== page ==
Davidson plays 24-year-old high school dropout Scott, who spends most of his days smoking weed, drinking, partying with friends, and all while having virtually no concern about his future or interpersonal relationships back home.  In short: he's a loser.  He still lives at home with his surprisingly caring, but unhealthily enabling mother in Margie (a superb Marisa Tomei) and his 18-year-old baby sister in Claire (Maude Apatow), who's the lone child success story in this family, seeing as she's about to head out to college.  Even though Scott is as aimless and uninspired as slackers go, he does have artistic talent and wishes to become a tattoo artist, but lacks fundamental drive to simply get there.  There are some motives behind his moodiness: His father was a firefighter that died years ago, and ever since he's had tremendous difficulty processing that, healing for the better, and trying to make something of his life.  That, and he suffers from Crohn's disease, something that he seems to proudly boast about as yet another reason for his life remaining at rock bottom. 

Scott's mother has reached a point, though, where she feels that it's time to hit the next step in her life and start dating again (reasonable for anyone that has been a young widow for nearly twenty years).  She hooks up with a local chap named Ray Bishop (a delightfully cagey Bill Burr), who rather ironically - or conveniently, depending on how you slice it - is a local firefighter, which angers Scott to no end.  Scott doesn't seem happy with his mom moving on and takes an instant and hostile dislike of Ray, but he specifically despises the notion of him also being a firefighter, which hits him to close to home.  Slowly and methodically, Scott tries to sabotage Ray and his mother's relationship, but as plots like this always have a habit of showing, his early disdain for his mother's new suitor later gives way to acceptance and understanding, allowing for him to seek his own path of recovery.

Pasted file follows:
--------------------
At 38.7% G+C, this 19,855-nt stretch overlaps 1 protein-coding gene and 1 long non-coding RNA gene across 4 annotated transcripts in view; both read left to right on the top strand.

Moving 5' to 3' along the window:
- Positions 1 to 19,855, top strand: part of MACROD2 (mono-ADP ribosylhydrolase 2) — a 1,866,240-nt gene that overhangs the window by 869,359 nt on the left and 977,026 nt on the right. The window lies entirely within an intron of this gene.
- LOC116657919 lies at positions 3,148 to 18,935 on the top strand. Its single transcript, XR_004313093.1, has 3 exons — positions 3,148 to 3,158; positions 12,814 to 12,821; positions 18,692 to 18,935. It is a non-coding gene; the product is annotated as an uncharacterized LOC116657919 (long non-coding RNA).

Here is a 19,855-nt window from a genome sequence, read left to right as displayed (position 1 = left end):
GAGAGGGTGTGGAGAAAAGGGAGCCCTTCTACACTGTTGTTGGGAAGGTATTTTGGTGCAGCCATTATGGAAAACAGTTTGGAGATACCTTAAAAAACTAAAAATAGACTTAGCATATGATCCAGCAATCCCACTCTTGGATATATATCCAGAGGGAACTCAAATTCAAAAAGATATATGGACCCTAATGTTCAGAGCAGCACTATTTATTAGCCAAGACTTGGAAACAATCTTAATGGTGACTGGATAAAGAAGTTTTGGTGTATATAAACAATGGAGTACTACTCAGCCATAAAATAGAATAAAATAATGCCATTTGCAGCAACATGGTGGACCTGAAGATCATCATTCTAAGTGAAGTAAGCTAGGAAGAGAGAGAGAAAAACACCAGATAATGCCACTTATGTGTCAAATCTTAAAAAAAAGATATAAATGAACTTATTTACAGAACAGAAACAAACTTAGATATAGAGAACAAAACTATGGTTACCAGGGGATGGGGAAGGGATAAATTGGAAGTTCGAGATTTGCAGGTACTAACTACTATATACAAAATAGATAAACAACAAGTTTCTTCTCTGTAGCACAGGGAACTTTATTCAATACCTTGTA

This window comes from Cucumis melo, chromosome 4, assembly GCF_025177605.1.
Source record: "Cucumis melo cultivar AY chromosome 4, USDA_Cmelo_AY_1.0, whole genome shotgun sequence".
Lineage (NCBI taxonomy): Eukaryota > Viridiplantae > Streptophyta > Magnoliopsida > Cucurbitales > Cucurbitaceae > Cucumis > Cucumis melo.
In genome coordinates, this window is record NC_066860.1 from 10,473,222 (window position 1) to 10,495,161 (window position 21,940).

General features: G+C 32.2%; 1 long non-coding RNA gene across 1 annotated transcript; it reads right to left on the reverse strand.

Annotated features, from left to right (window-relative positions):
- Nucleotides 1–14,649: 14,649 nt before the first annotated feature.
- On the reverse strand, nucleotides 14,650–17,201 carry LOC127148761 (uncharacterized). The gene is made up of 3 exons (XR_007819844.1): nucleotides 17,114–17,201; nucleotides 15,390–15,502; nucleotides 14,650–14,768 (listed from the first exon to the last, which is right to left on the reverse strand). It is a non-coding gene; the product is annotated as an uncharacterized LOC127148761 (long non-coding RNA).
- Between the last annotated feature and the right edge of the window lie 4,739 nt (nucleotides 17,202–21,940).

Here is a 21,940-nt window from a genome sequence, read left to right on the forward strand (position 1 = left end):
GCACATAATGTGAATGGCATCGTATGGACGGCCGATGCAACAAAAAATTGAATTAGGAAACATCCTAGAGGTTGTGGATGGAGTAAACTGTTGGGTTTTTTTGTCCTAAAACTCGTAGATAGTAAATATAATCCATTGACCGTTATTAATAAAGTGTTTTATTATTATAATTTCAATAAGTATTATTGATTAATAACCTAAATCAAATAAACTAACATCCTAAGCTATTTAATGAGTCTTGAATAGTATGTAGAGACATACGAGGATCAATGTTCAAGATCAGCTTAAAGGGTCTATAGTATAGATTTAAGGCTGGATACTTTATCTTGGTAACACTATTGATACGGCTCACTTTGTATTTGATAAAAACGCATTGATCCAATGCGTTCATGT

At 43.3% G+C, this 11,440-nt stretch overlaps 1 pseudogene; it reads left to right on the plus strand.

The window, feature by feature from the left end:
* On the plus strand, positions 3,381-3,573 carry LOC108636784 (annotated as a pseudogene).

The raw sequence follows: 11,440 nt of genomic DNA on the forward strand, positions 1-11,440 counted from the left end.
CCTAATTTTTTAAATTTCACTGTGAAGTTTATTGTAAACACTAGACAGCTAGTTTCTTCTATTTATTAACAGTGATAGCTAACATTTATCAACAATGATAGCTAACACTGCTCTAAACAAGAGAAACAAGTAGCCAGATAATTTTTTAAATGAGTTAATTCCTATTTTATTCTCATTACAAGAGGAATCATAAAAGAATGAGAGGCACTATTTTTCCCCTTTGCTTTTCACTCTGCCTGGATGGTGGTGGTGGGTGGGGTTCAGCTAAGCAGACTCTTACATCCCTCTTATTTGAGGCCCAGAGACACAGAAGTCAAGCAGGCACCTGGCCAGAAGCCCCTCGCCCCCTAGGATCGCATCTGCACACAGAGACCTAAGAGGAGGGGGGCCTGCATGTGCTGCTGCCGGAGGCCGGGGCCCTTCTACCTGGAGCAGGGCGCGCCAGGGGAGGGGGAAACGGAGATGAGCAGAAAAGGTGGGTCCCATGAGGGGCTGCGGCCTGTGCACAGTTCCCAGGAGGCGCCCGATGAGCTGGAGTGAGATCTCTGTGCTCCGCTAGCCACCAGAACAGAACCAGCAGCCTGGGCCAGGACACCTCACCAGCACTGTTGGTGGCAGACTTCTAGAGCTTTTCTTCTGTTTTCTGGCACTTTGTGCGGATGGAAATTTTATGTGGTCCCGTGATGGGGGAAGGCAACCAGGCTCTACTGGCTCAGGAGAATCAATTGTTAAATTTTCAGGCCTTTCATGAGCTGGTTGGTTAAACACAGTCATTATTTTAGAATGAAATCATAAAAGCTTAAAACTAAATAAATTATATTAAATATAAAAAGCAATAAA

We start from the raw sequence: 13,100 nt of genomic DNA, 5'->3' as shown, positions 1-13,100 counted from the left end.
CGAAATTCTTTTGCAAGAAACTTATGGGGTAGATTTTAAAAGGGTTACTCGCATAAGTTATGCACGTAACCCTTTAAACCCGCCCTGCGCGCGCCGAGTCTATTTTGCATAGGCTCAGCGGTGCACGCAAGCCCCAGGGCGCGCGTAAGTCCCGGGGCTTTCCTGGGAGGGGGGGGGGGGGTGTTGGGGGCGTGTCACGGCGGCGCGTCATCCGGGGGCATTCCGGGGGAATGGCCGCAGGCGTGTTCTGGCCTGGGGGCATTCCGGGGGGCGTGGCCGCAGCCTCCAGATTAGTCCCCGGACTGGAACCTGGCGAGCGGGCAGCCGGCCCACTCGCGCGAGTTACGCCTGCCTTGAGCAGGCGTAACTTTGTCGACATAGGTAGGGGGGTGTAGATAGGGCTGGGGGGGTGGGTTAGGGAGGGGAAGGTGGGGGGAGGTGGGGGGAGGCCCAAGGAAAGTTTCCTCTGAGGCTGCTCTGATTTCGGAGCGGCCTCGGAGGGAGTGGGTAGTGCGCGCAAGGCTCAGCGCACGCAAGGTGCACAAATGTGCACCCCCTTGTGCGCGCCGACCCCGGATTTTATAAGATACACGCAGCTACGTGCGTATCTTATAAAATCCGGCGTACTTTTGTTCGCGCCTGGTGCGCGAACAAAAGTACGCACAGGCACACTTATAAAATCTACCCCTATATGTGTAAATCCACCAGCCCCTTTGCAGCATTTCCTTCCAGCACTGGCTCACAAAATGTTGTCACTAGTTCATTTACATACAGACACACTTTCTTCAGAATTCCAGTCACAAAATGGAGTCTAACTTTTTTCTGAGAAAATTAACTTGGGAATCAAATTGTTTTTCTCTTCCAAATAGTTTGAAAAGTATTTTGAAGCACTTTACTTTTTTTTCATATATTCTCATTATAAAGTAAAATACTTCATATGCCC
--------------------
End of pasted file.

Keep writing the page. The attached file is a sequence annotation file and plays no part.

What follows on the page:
Again, I like what Davidson and Apatow are attempting here in their efforts to mix laughs and pathos in equal measures in exploring Scott's arduous journey to become a self-actualized individual that grows to pick himself up and grow as a person for the better.  Apatow certainly has a template that he's been using - with inconsistent levels of success throughout his directorial career - to employ comedians to tap into stories that generate humor and dramatic relevance in equal measure (Adam Sandler in FUNNY PEOPLE and Amy Schumer in TRAINWRECK come immediately and recently to mind).  I think that THE KING OF STATEN ISLAND begins with great promise: It's opening sequence shows the mentally troubled Scott racing down a freeway with his eyes closed in a desperate act that could have bordered on suicidal.  The film is noteworthy for trying to deal with the daily struggles of people that suffer from chronic depression, but that sort of gets lost very early on in the film when it seems that Apatow can't really settle on a unifying tone.  Does he want his film to be scatologically funny or heartbreaking?  Silly or serious?  Does he want his film to be a sobering expose on depression or an idiosyncratic comedy of crude manners?  More often than not, THE KING OF STATEN ISLAND wages war within itself.